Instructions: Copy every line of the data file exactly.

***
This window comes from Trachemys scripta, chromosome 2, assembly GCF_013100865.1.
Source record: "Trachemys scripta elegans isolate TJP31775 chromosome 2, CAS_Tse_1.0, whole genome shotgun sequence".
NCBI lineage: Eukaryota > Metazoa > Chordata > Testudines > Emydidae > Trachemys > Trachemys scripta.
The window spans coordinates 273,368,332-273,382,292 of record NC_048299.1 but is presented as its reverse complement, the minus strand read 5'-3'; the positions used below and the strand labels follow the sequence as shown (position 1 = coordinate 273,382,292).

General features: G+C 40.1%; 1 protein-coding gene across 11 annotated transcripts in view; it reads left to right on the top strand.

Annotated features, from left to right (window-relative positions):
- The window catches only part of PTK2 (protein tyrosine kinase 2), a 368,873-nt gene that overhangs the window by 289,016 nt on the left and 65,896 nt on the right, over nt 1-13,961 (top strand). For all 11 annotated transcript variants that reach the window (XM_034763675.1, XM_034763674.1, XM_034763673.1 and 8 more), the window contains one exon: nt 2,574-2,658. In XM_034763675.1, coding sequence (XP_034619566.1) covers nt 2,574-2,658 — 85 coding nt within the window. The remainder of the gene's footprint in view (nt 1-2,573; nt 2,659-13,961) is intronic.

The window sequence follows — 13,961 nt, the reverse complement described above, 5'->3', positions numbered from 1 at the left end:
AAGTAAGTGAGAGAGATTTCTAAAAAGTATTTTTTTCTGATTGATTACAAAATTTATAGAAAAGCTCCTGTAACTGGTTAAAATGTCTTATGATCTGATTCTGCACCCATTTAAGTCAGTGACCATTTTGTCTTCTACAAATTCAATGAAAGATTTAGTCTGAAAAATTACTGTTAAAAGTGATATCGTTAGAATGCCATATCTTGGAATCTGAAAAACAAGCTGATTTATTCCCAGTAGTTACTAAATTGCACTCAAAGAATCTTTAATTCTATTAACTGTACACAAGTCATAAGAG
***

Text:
This window comes from Trachemys scripta, chromosome 2, assembly GCF_013100865.1.
Source record: "Trachemys scripta elegans isolate TJP31775 chromosome 2, CAS_Tse_1.0, whole genome shotgun sequence".
NCBI lineage: Eukaryota > Metazoa > Chordata > Testudines > Emydidae > Trachemys > Trachemys scripta.
The window spans coordinates 273,368,332-273,382,292 of record NC_048299.1 but is presented as its reverse complement, the minus strand read 5'-3'; the positions used below and the strand labels follow the sequence as shown (position 1 = coordinate 273,382,292).

General features: G+C 40.1%; 1 protein-coding gene across 11 annotated transcripts in view; it reads left to right on the top strand.

Annotated features, from left to right (window-relative positions):
- The window catches only part of PTK2 (protein tyrosine kinase 2), a 368,873-nt gene that overhangs the window by 289,016 nt on the left and 65,896 nt on the right, over nt 1-13,961 (top strand). For all 11 annotated transcript variants that reach the window (XM_034763675.1, XM_034763674.1, XM_034763673.1 and 8 more), the window contains one exon: nt 2,574-2,658. In XM_034763675.1, coding sequence (XP_034619566.1) covers nt 2,574-2,658 — 85 coding nt within the window. The remainder of the gene's footprint in view (nt 1-2,573; nt 2,659-13,961) is intronic.

The window sequence follows — 13,961 nt, the reverse complement described above, 5'->3', positions numbered from 1 at the left end:
AAGTAAGTGAGAGAGATTTCTAAAAAGTATTTTTTTCTGATTGATTACAAAATTTATAGAAAAGCTCCTGTAACTGGTTAAAATGTCTTATGATCTGATTCTGCACCCATTTAAGTCAGTGACCATTTTGTCTTCTACAAATTCAATGAAAGATTTAGTCTGAAAAATTACTGTTAAAAGTGATATCGTTAGAATGCCATATCTTGGAATCTGAAAAACAAGCTGATTTATTCCCAGTAGTTACTAAATTGCACTCAAAGAATCTTTAATTCTATTAACTGTACACAAGTCATAAGAG